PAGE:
Klein is in the Hall of Fame. Howard is the greatest first baseman in Phillies history. Hurst? He once led the National League in RBIs, but his seven-year career ended in 1934.
"Going back to the highlights, he's got some good video," Joseph joked, when asked about Hurst. "I've watched his swing a lot."
Entering Saturday's game, Joseph has hit .254 with 24 doubles, 31 homers, 76 RBIs and a .793 OPS since he joined the Phillies in May 2016. Other than a poor April this season, he has been relatively consistent offensively. Joseph needs that to continue to maintain or improve upon those numbers, particularly with Triple-A Lehigh Valley first baseman Rhys Hoskins, who is ranked the club's No. 13 prospect by MLBPipeline.com, putting up big numbers this year.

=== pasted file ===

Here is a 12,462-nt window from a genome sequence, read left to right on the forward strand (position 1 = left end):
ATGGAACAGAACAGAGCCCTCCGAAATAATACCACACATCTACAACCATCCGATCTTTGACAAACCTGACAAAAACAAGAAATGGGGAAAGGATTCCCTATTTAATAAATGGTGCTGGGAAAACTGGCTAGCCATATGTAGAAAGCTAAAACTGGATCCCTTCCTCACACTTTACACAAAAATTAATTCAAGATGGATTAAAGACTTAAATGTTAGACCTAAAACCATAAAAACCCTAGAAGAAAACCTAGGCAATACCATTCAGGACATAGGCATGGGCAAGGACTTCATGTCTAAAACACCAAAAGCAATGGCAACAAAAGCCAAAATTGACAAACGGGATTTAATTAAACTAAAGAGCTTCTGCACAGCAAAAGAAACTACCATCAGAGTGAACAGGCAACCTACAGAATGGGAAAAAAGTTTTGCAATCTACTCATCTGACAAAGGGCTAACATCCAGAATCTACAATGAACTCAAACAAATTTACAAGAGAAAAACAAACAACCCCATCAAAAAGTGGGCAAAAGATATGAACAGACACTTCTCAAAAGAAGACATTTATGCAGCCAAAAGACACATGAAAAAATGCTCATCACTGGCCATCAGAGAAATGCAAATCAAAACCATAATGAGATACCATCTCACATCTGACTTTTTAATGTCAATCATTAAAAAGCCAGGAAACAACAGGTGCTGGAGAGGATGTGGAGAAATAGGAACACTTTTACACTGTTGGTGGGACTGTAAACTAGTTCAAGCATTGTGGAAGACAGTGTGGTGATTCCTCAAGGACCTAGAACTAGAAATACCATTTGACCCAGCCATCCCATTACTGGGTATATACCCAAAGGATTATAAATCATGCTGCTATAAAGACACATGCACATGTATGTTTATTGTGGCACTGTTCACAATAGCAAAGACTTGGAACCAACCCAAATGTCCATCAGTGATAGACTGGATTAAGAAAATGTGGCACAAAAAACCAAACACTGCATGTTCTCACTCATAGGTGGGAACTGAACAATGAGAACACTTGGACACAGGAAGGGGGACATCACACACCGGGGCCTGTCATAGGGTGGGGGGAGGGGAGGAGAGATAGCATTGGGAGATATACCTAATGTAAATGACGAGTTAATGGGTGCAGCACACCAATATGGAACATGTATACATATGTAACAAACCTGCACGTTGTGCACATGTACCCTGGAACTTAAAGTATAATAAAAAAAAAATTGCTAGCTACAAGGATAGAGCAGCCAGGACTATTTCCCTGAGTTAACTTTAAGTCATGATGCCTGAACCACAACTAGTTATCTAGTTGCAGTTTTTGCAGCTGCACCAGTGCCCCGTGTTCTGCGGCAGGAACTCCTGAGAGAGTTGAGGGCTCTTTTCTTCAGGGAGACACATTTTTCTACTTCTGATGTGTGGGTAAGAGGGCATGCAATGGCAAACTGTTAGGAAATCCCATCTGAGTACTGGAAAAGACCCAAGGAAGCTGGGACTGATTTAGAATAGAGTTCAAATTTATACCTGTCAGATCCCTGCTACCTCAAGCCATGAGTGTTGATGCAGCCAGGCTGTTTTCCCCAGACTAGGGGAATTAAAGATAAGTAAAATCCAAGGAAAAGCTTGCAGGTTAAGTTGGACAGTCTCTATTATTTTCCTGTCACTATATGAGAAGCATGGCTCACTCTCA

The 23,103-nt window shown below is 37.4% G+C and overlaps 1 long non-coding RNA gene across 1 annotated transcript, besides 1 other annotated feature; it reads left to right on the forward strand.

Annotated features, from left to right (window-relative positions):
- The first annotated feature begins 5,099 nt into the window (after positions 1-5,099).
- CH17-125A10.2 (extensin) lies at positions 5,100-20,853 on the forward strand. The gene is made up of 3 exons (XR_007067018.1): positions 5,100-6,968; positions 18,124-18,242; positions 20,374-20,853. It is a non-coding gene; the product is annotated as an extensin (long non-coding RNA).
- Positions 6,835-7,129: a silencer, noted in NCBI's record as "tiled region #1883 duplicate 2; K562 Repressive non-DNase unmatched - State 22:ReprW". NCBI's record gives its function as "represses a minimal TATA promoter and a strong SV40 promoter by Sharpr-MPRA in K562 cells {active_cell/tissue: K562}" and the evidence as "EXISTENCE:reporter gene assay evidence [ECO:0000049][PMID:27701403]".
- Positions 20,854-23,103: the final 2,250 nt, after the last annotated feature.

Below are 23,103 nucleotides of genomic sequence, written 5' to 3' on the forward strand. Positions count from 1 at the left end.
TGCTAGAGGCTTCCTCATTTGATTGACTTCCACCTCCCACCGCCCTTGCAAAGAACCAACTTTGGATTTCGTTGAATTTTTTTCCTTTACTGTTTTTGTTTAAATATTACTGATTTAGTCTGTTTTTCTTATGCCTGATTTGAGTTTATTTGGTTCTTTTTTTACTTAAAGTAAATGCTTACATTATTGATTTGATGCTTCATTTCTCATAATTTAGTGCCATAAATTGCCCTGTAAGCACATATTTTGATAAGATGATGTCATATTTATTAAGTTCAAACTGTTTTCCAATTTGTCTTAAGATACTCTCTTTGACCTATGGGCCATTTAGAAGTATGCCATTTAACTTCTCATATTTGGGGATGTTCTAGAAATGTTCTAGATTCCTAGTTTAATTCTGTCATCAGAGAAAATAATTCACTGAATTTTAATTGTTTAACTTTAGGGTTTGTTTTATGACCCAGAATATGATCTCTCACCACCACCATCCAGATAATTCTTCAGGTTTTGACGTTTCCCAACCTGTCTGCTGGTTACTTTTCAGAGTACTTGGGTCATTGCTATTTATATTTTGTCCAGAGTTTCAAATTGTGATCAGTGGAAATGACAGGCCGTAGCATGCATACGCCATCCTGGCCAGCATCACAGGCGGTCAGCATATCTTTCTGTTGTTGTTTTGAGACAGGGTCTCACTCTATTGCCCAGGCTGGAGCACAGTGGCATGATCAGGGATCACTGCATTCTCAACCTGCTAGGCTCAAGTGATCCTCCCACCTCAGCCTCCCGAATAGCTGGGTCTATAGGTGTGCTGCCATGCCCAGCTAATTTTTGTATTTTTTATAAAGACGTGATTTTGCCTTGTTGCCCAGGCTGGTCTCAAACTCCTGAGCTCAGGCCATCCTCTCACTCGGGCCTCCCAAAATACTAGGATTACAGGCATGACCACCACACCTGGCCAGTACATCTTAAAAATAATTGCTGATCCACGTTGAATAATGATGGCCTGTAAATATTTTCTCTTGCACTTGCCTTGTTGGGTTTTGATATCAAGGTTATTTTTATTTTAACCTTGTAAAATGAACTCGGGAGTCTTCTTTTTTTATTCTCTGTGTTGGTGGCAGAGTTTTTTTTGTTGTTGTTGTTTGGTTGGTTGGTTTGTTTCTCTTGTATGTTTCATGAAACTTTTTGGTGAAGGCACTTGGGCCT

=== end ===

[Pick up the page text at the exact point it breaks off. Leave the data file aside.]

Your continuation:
"Players around the league that play multiple years are consistent when they have playing time," Joseph said. "A lot of that stems from mentally staying focused and mentally having a good approach and staying positive and having a good outlook on your abilities and the game. This game is a mental roller coaster as much as anything. I think that's what I've learned the most from veteran players. It's going to come down to how you handle things mentally and staying focused to be the same guy every day."
Of course, Joseph is not a finished product. Joseph has had runners in scoring position in 28.6 percent of his plate appearances, which ranked 13th out of 108 qualified hitters, but he has a .907 OPS with the bases empty compared to a .664 OPS with men on base. Defensively, he has worked recently with bench coach Larry Bowa on improving his first-step quickness with runners on base.
"You hope to have as much success as you can," Joseph said about his first 162 games. "You try to prepare yourself to have as much success as you can."
Todd Zolecki has covered the Phillies since 2003, and for MLB.com since 2009. Follow him on Twitter and Facebook and listen to his podcast. This story was not subject to the approval of Major League Baseball or its clubs.